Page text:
Live in Peace! Paul uses this verb in three places: here, Romans 12:18, and 1 Thessalonians 5:13. Peace is something the Corinthian church lacks, it appears. Perhaps it is improving as Titus’s report to Paul in Macedonia indicates. But the church is still disturbed. Peace is an essential quality for the living church of God but one it often lacks due to internal strife, disagreements, and varied practices. Yet, peace is not found in conformity but in being conformed to the life of the Messiah.

Greet One Another with a Holy Kiss! This is also a common imperative in Paul’s benedictions or endings to his letters. It appears in three other letters: 1 Thessalonians 5:26; 1 Corinthians 16:20; and Romans 16:16 (see also 1 Peter 5:14). The kiss is a holy (non-erotic) greeting—a sign of peace and welcome between family members. It is a sign of fellowship and communion.

Two Declarations.

The God of love and peace will be with you! Paul uses “God of peace” often (1 Thessalonians 5:23; Romans 15:33; 16:20; Philippians 4:9), and this is the only occurrence of the phrase “God of love” in Scripture. This is not a wish prayer but a promise. God responds with love and peace to communities that embrace the way of the gospel and pursue the ministry of reconciliation  with joy, peace, and restorative practices. Paul assures the Corinthians that God has not abandoned them but is still at work among them as they seek reconciliation and peace.

All the saints greet you! The Corinthian congregation is part of a larger community. They are not alone in the world, and it is important to remember that we are joined together in mutual welcome, love, and peace through mutual greeting.

Blessing, or Benediction

In English, we supply the verb to 2 Corinthians 13:14 (in some translations, the final verse is 13). There is no verb in the Greek sentence. It is legitimate to supply the verb “to be” as in “to be with” or to be present with, even to be overwhelmed by. It is about our existence in the life of the Triune God who is active and engaging. The Triune God is pouring out love, grace, and communion (fellowship). God’s activity is constant and dynamic. This sustains our relationship with the Triune God. We enjoy, experience, and are empowered as well as enriched by the life of the Triune God as that God pours into us grace, love, and communion.

In other words, by supplying the  verb “to be” we see the empowering and enriching presence of God’s mighty acts among us, the God who loves, the Christ who graces, and the Spirit who communes. This divine presence is “with us all”—a constant and abiding presence that secures our hope, empowers our ministry, and enriches our lives. This is Paul’s blessing, even benediction, for the Corinthians and all believers in Christ.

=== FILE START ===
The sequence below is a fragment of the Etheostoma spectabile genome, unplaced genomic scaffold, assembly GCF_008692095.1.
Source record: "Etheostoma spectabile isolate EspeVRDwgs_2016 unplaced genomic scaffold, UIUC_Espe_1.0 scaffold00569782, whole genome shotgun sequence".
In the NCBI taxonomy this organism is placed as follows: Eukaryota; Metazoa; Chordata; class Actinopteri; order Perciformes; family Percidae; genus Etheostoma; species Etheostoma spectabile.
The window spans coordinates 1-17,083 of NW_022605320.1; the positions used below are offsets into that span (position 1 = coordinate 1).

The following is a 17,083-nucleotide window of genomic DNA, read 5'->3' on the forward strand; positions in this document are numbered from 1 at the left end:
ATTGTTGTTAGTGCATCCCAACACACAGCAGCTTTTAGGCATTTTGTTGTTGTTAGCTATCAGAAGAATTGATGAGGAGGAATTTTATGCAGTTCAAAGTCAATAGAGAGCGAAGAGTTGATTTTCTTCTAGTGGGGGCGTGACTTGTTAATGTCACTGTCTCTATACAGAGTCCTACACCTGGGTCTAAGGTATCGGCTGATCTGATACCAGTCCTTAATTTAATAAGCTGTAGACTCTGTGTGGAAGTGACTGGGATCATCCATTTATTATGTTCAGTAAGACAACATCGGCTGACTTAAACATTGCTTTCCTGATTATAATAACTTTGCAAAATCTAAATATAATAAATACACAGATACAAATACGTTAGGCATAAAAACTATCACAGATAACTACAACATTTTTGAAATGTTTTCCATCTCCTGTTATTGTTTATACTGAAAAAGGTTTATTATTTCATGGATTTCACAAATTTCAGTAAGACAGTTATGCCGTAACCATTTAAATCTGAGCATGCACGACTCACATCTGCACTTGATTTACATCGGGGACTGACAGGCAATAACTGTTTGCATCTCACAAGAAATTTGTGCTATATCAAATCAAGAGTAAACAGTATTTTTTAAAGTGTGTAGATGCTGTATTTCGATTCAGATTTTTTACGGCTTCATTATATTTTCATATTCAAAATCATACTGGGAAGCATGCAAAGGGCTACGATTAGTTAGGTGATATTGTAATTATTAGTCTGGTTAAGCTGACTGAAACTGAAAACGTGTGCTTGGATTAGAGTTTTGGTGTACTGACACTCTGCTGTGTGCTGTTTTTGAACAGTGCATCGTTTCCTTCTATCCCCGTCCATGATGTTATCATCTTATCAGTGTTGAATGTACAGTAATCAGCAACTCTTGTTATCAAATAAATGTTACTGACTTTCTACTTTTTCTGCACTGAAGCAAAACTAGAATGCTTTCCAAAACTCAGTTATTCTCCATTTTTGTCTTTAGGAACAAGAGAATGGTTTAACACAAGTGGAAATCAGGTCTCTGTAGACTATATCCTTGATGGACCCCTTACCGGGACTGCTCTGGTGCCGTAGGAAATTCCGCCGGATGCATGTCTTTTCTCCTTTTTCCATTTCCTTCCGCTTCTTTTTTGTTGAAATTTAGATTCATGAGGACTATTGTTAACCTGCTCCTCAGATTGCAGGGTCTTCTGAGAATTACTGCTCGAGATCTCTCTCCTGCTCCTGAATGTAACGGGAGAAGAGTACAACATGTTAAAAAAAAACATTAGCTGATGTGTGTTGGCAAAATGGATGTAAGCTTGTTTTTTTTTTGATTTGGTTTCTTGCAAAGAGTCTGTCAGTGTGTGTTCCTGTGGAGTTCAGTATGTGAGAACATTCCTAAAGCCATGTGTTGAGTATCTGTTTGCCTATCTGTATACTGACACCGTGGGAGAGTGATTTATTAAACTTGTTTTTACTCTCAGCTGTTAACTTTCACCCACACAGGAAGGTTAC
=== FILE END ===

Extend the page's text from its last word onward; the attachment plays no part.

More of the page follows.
In Paul’s benediction, grace is associated with the Lord Jesus the Messiah, love is associated with God the Creator, and fellowship (koinōnia) with the Holy Spirit. This language, of course, is not unique to each because we can also speak of the “love of Christ” (2 Corinthians 5:14; Ephesians 3:19; Romans 8:35), or the “grace of God” (2 Corinthians 1:12; 6:1; 8:1; 9:14), or the “love of the Spirit” (Romans 15:30).

Nevertheless, though this language is not exclusive, perhaps Paul reminds us of the economic (the way the Triune God manages the world) work of the Triune persons in the world for the sake of the world. The love of God is the source of all redemptive work, the grace of Jesus is the means by which God accomplishes this work, and the fellowship of the Spirit is how we experience this redemption in both community and in our own lives.  This is the activity of the Triune God, the tri-personality of God (for the Threeness of God, see Galatians 4:4-6, 1 Corinthians 12:4-6; Ephesians 2:18; 4:4-6).

The divine work is sourced from God the Creator, given through the Messiah, and poured out into our lives by the Spirit who unites us with God and the Messiah. Perhaps one way of saying this, without any attempt to be exhaustive, is the following hymn-like expression of the work of the Triune God.

May the grace of the Lord Jesus Christ, the love of God, and the communion of the Holy Spirit be with all of you.

Grace of the Lord Jesus Christ

  • Forgiveness for our transgressions
  • Mercy in our brokenness
  • Compassion for the poor and sick
  • Liberation for the oppressed
  • Peaceful reconciliation between enemies

The love of God

  • The source of creation and redemption
  • God’s delight in our belovedness
  • The unspeakable gift of Jesus for the life of the world
  • An unrelentingly pursuit to include us in God’s own loving community
  • Passion to form us into God’s own loving image

The communion of the Spirit

  • God’s love poured into our hearts